Another approach to producing gasoline is called methanol-to-gasoline (MTG) which first converts the syngas into methanol. Methanol is then used as a feedstock to create gasoline. One of the leaders in this process is ExxonMobil which began researching this method in the 1970s and launched a demo plant in 2015 with fluidized bed MTG technology [2].
Unlike the F-T synthesis, the MTG process involves two major steps: syngas to methanol synthesis, and then hydrocarbon synthesis. Similar to F-T, this process must utilize the appropriate catalysts to increase gasoline selectivity. The ZSM-5 catalyst was originally developed for the MTG process by ExxonMobil with synthetic zeolites. With ZSM-5 and at optimal conditions (400 ºC and pressure 15–25 atm), the process can produce gasoline-range hydrocarbons with 80% selectivity. This is due to the catalyst’s channel structure which allows for selective molecule penetration that produces gasoline hydrocarbons [19]. In addition, zeolites have high thermal stability and a high surface area which have also aided in their popularity [20]. A study conducted by Wan et al. [21] observed catalytic activity and methanol conversion under different operating conditions and it was concluded that reaction temperature had the greatest effect. Temperatures above 375°C allowed for complete methanol conversion and increased catalyst durability. However, at temperatures over 400°C, gasoline yield decreased and there was rapid catalyst deactivation. Respective values for methanol conversion, gasoline yield, and catalyst mass percentage from this study are shown in Figures 4.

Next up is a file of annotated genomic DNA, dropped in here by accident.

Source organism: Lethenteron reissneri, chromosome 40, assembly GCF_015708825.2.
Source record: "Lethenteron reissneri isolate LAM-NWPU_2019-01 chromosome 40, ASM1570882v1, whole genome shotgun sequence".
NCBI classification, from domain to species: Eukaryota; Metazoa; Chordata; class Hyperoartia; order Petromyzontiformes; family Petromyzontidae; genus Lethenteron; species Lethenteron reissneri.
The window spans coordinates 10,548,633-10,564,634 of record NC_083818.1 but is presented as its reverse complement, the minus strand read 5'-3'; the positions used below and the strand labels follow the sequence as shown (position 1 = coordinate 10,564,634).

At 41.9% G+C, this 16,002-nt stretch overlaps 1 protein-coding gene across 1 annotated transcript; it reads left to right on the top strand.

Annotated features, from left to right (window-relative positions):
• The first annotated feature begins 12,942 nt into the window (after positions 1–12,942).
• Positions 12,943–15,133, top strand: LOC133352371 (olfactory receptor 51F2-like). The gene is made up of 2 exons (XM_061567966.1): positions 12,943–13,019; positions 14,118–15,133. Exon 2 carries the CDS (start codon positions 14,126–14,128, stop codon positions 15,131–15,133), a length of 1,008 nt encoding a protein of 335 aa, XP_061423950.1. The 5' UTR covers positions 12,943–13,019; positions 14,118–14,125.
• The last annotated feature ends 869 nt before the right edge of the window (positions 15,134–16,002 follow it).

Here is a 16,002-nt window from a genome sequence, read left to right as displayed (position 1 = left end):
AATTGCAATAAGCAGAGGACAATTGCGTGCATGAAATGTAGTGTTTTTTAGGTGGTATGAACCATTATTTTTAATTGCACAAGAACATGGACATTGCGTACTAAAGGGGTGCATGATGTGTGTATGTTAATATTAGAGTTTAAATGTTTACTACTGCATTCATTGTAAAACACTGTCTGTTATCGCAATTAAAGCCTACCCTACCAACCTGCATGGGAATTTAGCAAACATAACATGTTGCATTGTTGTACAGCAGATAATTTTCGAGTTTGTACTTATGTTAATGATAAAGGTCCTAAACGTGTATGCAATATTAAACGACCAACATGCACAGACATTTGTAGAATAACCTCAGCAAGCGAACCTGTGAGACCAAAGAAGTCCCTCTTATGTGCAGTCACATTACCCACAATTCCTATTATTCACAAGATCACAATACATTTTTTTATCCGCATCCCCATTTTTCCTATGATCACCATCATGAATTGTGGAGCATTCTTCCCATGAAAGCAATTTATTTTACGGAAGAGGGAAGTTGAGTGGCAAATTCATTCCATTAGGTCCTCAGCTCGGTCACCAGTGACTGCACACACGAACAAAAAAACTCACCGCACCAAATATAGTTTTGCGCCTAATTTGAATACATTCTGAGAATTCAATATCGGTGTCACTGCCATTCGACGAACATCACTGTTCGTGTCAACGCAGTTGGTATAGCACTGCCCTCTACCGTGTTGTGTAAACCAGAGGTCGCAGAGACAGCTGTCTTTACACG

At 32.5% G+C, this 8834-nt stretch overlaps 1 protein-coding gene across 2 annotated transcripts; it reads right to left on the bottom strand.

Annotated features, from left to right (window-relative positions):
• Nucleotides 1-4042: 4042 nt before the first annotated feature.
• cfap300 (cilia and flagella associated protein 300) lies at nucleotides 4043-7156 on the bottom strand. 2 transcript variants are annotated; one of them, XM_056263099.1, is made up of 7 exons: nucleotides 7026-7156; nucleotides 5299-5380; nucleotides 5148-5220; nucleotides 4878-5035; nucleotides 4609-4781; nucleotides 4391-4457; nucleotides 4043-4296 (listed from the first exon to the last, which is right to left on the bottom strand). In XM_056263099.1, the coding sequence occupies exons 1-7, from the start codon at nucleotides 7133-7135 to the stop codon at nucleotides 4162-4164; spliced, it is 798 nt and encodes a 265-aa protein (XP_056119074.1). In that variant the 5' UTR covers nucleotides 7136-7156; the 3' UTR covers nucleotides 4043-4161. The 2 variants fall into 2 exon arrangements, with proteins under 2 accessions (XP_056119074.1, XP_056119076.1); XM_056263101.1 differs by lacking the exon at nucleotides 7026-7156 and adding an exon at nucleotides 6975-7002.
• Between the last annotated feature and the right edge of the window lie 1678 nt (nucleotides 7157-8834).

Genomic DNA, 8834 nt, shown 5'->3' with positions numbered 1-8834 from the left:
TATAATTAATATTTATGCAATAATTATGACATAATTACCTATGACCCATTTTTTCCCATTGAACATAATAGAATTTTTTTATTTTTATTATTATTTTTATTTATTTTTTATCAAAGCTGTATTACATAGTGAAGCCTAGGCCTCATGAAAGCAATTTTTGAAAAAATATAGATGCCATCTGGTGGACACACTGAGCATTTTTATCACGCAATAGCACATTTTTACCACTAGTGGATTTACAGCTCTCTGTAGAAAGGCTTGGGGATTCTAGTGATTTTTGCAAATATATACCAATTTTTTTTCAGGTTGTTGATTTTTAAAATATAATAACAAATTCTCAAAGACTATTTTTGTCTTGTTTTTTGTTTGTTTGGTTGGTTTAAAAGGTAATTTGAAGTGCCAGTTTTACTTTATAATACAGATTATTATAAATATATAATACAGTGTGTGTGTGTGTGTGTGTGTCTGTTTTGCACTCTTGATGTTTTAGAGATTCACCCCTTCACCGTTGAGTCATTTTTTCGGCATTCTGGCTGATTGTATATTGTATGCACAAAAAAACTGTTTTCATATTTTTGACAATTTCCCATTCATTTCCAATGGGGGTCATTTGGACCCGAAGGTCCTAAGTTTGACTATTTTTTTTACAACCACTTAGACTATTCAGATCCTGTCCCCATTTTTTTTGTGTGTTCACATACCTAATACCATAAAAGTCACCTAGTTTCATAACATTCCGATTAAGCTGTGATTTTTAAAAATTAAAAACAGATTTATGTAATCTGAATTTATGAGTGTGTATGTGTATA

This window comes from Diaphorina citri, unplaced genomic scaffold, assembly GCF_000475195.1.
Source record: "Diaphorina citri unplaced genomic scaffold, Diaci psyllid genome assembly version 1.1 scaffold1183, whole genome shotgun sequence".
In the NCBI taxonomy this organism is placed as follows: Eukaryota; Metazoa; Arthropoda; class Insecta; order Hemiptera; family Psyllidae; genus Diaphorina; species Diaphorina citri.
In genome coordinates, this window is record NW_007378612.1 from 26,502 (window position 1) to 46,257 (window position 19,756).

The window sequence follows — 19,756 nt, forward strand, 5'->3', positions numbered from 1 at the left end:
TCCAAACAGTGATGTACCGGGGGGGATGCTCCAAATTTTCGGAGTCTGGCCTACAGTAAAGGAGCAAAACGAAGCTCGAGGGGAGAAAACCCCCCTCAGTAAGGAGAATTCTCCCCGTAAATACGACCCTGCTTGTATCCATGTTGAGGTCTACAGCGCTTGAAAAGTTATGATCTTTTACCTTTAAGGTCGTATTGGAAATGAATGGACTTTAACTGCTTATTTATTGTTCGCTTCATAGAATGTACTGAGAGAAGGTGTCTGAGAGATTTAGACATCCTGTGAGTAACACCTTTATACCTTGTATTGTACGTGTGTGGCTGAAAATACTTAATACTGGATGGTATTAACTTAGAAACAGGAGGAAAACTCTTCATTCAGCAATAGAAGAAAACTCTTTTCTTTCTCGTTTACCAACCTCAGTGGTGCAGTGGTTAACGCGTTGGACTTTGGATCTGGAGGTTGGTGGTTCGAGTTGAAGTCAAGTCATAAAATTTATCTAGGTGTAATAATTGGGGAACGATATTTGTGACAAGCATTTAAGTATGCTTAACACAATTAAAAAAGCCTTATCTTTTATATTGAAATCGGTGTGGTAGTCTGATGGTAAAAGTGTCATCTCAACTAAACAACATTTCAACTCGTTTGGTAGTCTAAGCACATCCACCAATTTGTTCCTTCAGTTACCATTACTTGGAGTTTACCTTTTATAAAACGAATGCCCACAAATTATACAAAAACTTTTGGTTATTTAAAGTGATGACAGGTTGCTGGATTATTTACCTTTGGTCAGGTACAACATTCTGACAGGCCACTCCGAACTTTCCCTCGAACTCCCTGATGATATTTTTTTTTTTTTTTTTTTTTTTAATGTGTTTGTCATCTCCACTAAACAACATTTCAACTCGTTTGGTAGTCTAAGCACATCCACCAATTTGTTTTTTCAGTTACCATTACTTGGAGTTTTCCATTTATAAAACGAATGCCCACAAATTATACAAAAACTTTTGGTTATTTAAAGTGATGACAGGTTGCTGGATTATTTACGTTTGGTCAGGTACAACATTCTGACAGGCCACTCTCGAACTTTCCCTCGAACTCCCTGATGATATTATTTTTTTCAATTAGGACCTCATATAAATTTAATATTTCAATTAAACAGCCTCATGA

Catalyst ZSM-5 was developed for MTG synthesis; however, current research for the incorporation of this catalyst into the Fischer-Tropsch synthesis is ongoing. The research primarily focuses on the combination of a traditional F-T catalyst with a zeolite shell which results in a hybrid catalyst [22,23,24]. Cobalt-zeolite catalysts, for instance, have been observed to significantly impact the composition of the F-T catalysts. In addition, pelletized zeolite-supported catalysts are relatively inexpensive and their combination with the F-T catalysts is commercially possible [22]. Zhu et al. used cobalt aluminun oxide (Co-Al2O3)/monolith catalyst with a ZSM-5 coating and measured the yield of gasoline-range hydrocarbons [23]. This catalyst was chosen because of prior research on the advantage of cobalt-based monolithic catalysts compared to traditional F-T catalysts often leading to unfavorable light hydrocarbons and low octane numbers which lower gasoline quality. Furthermore, past research has shown promising results of the ZSM-5 film on the selectivity of the process. This group hypothesized that the combination of the two could prove to be even more successful. Gasoline selectivity was found to be as high as 93.3% for the zeolite-coated monolithic catalyst, improving the gasoline quality as well. The yield percent of the catalysts is shown in Figure 5. Přech et al. [24] demonstrated a strategy for the preparation of a F-T-zeolite hybrid catalyst to maximize performance. They used various metal-zeolite composite catalysts which were all emulsioned with ruthenium (Ru) nanoparticles. The researchers found that the proximity between the active sites in the catalyst is an important parameter in designing efficient catalysts for gasoline synthesis. The Ru content and acidity of the catalyst shell also had an impact on the catalyst’s efficiency.   


Carbon Capture

Every process discussed in this paper produces carbon dioxide. The utilization of carbon capture technology can combat this by collecting and storing the carbon, although this process is costly. The three major types of carbon capture methods are through absorption-based, adsorption-based, and membrane-based capture [25]. The cost-effectiveness and efficiency of these methods are largely dependent on process parameters and goals. The transport and storage of the carbon also present additional expenses. Because of this, new methods and technologies are being researched to make it an economically viable option for corporations.